Pay the Farmer Now or the Dr. Later: The Case for High-Quality Organic Food
By Jessica Yoches, MNT
The low prices of conventionally grown food conceal a greater hidden cost. These foods contain chemicals and food additives that cause ill health and the necessity for prescription drugs.
The US is one of the few countries that invests such a small portion of their income on food; Americans spend double on healthcare than on groceries. Large-scale conventional farms are subsidized and able to grow food cheaply to sell at artificially low prices. However, this food can be toxic and poor in nutrients.While paying for high quality, organic foods is more expensive, it is worth the cost.
These foods are the richest in disease-fighting nutrients and antioxidants, and are essential for maintenance of health and disease prevention. This is especially important for our patients with leaky gut and autoimmune issues such as Celiac, Lupus, Hashimoto’s, and MS. Hippocrates knew this long ago, coining the phrase: “let food be our medicine, and medicine be our food.”By food, we are referring to unprocessed, fresh, organic, and local food that is free of chemicals and food additives.
This also means avoiding GMO foods that have less nutrients, vitamins, minerals, and antioxidants than those grown organically. As mentioned in our recent blog on GMOs, “genetically modified” implies that the food is sprayed with a toxic chemical called glyphosate. Research studies show that glyphosate affects the brain and hippocampus, creating neurotoxicity and oxidative stress1.
Studies with rats tested effects on the brain with both acute and chronic glyphosate exposure. Acute exposure alone demonstrated neural cell death, oxidative damage, and the dysregulation of enzymes that protect the brain from Alzheimer’s. Results also demonstrated a significant decrease of the protective antioxidant glutathione and an excessive release of glutamate through neurons, which causes neurotoxicity, or damage to the brain and nervous system. For these reasons, avoiding GMO foods is important for health prevention.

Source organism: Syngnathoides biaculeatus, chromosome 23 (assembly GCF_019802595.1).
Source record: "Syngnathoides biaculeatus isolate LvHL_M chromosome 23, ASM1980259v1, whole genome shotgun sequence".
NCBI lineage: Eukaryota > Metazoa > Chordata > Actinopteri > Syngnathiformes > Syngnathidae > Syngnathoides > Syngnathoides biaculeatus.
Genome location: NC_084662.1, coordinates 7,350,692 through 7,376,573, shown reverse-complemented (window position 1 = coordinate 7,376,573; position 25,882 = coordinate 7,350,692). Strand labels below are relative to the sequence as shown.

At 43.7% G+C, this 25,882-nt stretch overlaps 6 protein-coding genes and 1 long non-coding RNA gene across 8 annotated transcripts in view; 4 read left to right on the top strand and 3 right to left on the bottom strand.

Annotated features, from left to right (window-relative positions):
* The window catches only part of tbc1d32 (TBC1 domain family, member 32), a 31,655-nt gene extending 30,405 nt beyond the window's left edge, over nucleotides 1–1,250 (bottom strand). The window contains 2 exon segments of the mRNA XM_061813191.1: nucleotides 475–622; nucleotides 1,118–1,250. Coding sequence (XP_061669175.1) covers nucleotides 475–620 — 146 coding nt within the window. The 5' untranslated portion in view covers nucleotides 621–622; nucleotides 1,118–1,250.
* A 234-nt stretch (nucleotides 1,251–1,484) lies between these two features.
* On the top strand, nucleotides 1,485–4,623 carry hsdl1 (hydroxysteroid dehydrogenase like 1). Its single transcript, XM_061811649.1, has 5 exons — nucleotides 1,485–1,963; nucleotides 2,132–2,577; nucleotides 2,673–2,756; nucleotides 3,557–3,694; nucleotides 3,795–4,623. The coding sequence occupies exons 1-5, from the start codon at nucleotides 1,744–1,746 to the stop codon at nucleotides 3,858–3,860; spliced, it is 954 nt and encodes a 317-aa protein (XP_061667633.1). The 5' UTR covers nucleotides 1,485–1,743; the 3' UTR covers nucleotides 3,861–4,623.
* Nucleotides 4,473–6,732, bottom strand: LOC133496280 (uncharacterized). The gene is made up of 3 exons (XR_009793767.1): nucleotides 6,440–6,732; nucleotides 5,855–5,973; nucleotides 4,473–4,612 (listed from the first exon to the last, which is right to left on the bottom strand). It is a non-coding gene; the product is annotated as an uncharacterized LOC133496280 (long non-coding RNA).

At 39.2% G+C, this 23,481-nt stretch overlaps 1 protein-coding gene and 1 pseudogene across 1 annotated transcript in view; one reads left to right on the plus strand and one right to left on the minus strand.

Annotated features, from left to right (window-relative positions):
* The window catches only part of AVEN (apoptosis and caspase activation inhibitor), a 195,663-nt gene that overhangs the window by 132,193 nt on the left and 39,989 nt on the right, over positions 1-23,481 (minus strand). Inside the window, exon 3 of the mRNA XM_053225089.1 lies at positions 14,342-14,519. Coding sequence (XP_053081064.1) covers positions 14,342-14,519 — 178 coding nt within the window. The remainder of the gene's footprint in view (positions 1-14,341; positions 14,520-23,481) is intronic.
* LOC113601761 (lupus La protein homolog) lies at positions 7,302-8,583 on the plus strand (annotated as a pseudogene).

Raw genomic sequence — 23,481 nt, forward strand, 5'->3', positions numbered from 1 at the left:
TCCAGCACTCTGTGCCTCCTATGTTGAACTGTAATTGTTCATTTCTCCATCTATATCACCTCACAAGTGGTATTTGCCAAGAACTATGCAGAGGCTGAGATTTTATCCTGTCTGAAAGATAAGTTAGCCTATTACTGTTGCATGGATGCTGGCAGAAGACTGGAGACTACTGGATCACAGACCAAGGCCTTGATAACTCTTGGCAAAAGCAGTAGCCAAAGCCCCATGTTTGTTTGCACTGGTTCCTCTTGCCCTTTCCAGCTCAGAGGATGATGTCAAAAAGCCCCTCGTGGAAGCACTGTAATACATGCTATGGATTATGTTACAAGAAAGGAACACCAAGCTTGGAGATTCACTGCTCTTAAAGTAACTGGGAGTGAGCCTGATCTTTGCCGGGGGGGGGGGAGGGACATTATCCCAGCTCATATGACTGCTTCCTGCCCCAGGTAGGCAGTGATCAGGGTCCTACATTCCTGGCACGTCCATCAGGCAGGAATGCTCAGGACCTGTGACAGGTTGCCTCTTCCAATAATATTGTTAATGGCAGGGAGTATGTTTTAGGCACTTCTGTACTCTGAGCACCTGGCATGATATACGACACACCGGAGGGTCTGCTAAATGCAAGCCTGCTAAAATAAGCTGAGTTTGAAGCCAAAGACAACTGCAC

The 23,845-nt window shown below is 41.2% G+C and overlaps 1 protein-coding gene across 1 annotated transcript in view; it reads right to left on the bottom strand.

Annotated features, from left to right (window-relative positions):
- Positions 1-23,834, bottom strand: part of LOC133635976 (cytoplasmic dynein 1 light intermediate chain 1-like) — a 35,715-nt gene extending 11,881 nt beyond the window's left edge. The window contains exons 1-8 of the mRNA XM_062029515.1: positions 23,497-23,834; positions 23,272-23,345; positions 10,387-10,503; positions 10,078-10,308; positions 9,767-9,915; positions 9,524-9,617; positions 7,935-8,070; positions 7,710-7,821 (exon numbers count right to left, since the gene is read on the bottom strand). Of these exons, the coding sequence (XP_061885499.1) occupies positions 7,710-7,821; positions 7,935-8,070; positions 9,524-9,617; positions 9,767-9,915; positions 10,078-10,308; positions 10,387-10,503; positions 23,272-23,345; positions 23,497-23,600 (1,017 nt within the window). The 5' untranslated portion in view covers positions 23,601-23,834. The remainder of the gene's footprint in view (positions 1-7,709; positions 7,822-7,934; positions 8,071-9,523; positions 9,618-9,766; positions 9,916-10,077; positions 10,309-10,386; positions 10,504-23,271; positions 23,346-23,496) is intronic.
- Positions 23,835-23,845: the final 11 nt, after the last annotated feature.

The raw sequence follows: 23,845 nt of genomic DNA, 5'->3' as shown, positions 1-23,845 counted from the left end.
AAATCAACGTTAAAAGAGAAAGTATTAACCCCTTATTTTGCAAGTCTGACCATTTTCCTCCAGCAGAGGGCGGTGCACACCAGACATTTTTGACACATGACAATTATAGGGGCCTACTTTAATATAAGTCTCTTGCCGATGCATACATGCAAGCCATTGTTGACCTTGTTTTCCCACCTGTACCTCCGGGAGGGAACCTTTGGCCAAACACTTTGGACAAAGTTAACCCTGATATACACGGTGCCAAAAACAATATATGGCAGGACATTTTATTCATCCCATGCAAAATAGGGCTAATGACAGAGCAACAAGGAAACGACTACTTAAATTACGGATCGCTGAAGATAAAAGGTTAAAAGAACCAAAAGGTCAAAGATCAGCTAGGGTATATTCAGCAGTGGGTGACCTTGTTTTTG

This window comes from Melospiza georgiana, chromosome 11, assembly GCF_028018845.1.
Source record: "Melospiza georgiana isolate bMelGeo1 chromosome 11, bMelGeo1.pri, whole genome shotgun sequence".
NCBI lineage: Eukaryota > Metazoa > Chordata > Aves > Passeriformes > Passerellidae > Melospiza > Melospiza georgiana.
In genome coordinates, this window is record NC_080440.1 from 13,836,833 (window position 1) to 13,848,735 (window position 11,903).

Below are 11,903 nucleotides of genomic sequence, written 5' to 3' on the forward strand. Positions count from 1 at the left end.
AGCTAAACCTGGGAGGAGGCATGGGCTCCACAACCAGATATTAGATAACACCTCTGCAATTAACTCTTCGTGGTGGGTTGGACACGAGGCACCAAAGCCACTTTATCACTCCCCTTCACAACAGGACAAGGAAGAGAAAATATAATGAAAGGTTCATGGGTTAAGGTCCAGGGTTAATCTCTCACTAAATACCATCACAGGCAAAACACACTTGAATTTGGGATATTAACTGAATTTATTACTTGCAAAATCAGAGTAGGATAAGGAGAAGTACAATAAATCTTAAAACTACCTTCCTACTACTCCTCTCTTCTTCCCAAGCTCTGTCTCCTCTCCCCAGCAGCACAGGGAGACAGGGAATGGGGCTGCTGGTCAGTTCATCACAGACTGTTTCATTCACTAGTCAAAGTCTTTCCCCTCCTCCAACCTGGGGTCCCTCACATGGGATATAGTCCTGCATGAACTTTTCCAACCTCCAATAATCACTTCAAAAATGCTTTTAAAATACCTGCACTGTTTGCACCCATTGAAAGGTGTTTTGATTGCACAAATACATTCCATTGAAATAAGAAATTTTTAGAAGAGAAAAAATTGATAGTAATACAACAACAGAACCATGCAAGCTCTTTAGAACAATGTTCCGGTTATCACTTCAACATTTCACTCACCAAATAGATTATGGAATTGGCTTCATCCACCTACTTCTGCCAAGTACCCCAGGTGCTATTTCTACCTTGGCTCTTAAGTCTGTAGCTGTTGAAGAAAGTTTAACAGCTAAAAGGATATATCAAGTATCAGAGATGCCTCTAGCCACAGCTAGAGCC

Additionally, how animals are raised and what they are fed impacts the health of the animal and the nutritional quality of their meat. Grass-fed meat is superior in nutrition and quality than grain-fed meat; animals are meant to eat grass and insects and to access sunlight. GMO grains are the main source of food for grain-fed, feedlot animals that are raised in crowded spaces without access to sunlight and grass, meaning their meat is lower in nutrients and higher in toxins.
Grain-fed meat has a higher ratio of Omega 6 fatty acids to Omega 3 fatty acids, which causes systemic inflammation contributing to heart and autoimmune disease. Meanwhile, pasture raised and grass-fed meats are significantly higher in nutrients because they eat a natural diet free of GMO grains and have access to sunlight. When chickens are pasture-raised and eat grass and insects their eggs have three times as much Vitamin E, Vitamin D, Vitamin A, and seven times more beta-carotene. Also, milk, butter, and meat from grass-fed cows, in contrast to grain-fed cows, showed the same elevation of nutrients and the ideal ratio of more omega 3 fatty acids to omega 6 fatty acids.
Where your food comes from and how it was grown is part of the food chain and has an effect on your health and body. Even though the cost of high quality food is more expensive upfront, it is preventative to eat healthy now, your body and health will thank you later!
Contact us today to learn how your Denver Functional Medicine specialist can help!